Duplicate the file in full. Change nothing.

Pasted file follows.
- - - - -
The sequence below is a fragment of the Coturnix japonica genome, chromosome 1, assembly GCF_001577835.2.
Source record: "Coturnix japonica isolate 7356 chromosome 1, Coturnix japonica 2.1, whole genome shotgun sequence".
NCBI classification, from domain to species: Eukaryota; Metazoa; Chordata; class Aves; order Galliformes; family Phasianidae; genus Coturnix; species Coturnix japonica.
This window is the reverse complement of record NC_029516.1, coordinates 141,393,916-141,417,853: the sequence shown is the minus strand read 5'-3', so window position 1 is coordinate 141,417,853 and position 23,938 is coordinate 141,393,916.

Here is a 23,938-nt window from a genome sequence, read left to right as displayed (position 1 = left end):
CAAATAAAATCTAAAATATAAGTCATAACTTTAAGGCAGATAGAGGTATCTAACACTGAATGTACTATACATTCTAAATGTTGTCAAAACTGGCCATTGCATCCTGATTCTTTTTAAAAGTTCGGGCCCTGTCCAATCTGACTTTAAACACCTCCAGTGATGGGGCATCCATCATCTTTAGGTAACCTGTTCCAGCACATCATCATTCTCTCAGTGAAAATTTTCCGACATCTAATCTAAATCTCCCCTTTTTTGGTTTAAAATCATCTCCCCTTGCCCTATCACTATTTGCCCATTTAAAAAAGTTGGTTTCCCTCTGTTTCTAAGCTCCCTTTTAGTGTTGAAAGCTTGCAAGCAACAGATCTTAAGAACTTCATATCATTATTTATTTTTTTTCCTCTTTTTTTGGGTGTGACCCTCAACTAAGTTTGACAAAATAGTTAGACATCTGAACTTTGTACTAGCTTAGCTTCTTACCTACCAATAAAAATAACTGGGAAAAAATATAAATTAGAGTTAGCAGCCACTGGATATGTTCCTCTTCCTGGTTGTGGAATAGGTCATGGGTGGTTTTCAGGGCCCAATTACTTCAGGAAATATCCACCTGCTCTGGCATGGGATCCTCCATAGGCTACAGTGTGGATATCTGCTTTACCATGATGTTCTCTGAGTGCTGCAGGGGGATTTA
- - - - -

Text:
The sequence below is a fragment of the Coturnix japonica genome, chromosome 1, assembly GCF_001577835.2.
Source record: "Coturnix japonica isolate 7356 chromosome 1, Coturnix japonica 2.1, whole genome shotgun sequence".
NCBI classification, from domain to species: Eukaryota; Metazoa; Chordata; class Aves; order Galliformes; family Phasianidae; genus Coturnix; species Coturnix japonica.
This window is the reverse complement of record NC_029516.1, coordinates 141,393,916-141,417,853: the sequence shown is the minus strand read 5'-3', so window position 1 is coordinate 141,417,853 and position 23,938 is coordinate 141,393,916.

Here is a 23,938-nt window from a genome sequence, read left to right as displayed (position 1 = left end):
CAAATAAAATCTAAAATATAAGTCATAACTTTAAGGCAGATAGAGGTATCTAACACTGAATGTACTATACATTCTAAATGTTGTCAAAACTGGCCATTGCATCCTGATTCTTTTTAAAAGTTCGGGCCCTGTCCAATCTGACTTTAAACACCTCCAGTGATGGGGCATCCATCATCTTTAGGTAACCTGTTCCAGCACATCATCATTCTCTCAGTGAAAATTTTCCGACATCTAATCTAAATCTCCCCTTTTTTGGTTTAAAATCATCTCCCCTTGCCCTATCACTATTTGCCCATTTAAAAAAGTTGGTTTCCCTCTGTTTCTAAGCTCCCTTTTAGTGTTGAAAGCTTGCAAGCAACAGATCTTAAGAACTTCATATCATTATTTATTTTTTTTCCTCTTTTTTTGGGTGTGACCCTCAACTAAGTTTGACAAAATAGTTAGACATCTGAACTTTGTACTAGCTTAGCTTCTTACCTACCAATAAAAATAACTGGGAAAAAATATAAATTAGAGTTAGCAGCCACTGGATATGTTCCTCTTCCTGGTTGTGGAATAGGTCATGGGTGGTTTTCAGGGCCCAATTACTTCAGGAAATATCCACCTGCTCTGGCATGGGATCCTCCATAGGCTACAGTGTGGATATCTGCTTTACCATGATGTTCTCTGAGTGCTGCAGGGGGATTTA